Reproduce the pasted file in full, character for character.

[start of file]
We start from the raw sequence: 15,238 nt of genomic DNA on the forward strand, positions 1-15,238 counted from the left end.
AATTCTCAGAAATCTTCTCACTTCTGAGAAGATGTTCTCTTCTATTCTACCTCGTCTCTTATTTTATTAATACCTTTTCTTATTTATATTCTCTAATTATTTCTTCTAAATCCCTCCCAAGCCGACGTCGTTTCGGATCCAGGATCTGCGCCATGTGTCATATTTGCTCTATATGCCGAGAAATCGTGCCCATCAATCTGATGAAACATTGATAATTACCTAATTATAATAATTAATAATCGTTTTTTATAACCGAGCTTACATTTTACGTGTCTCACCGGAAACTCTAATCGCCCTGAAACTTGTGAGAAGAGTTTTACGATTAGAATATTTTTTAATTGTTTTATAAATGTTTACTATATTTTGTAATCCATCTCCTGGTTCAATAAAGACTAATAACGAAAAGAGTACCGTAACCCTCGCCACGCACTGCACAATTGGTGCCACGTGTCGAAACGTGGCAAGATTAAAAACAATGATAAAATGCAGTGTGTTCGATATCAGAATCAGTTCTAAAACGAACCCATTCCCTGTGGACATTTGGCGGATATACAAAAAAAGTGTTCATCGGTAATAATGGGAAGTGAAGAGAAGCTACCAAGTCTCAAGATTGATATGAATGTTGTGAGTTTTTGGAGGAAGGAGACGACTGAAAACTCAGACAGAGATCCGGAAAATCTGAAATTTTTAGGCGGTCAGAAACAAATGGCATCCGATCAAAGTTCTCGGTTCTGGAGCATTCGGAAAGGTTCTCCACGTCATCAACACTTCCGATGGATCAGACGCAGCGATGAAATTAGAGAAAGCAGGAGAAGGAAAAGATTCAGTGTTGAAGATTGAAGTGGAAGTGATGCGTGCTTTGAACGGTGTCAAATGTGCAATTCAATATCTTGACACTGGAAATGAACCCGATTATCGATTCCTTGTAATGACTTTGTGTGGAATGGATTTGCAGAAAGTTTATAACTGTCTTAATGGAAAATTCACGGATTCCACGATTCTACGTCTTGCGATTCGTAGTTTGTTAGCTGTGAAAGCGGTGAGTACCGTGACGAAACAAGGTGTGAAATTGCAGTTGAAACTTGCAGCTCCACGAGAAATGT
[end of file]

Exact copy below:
We start from the raw sequence: 15,238 nt of genomic DNA on the forward strand, positions 1-15,238 counted from the left end.
AATTCTCAGAAATCTTCTCACTTCTGAGAAGATGTTCTCTTCTATTCTACCTCGTCTCTTATTTTATTAATACCTTTTCTTATTTATATTCTCTAATTATTTCTTCTAAATCCCTCCCAAGCCGACGTCGTTTCGGATCCAGGATCTGCGCCATGTGTCATATTTGCTCTATATGCCGAGAAATCGTGCCCATCAATCTGATGAAACATTGATAATTACCTAATTATAATAATTAATAATCGTTTTTTATAACCGAGCTTACATTTTACGTGTCTCACCGGAAACTCTAATCGCCCTGAAACTTGTGAGAAGAGTTTTACGATTAGAATATTTTTTAATTGTTTTATAAATGTTTACTATATTTTGTAATCCATCTCCTGGTTCAATAAAGACTAATAACGAAAAGAGTACCGTAACCCTCGCCACGCACTGCACAATTGGTGCCACGTGTCGAAACGTGGCAAGATTAAAAACAATGATAAAATGCAGTGTGTTCGATATCAGAATCAGTTCTAAAACGAACCCATTCCCTGTGGACATTTGGCGGATATACAAAAAAAGTGTTCATCGGTAATAATGGGAAGTGAAGAGAAGCTACCAAGTCTCAAGATTGATATGAATGTTGTGAGTTTTTGGAGGAAGGAGACGACTGAAAACTCAGACAGAGATCCGGAAAATCTGAAATTTTTAGGCGGTCAGAAACAAATGGCATCCGATCAAAGTTCTCGGTTCTGGAGCATTCGGAAAGGTTCTCCACGTCATCAACACTTCCGATGGATCAGACGCAGCGATGAAATTAGAGAAAGCAGGAGAAGGAAAAGATTCAGTGTTGAAGATTGAAGTGGAAGTGATGCGTGCTTTGAACGGTGTCAAATGTGCAATTCAATATCTTGACACTGGAAATGAACCCGATTATCGATTCCTTGTAATGACTTTGTGTGGAATGGATTTGCAGAAAGTTTATAACTGTCTTAATGGAAAATTCACGGATTCCACGATTCTACGTCTTGCGATTCGTAGTTTGTTAGCTGTGAAAGCGGTGAGTACCGTGACGAAACAAGGTGTGAAATTGCAGTTGAAACTTGCAGCTCCACGAGAAATGT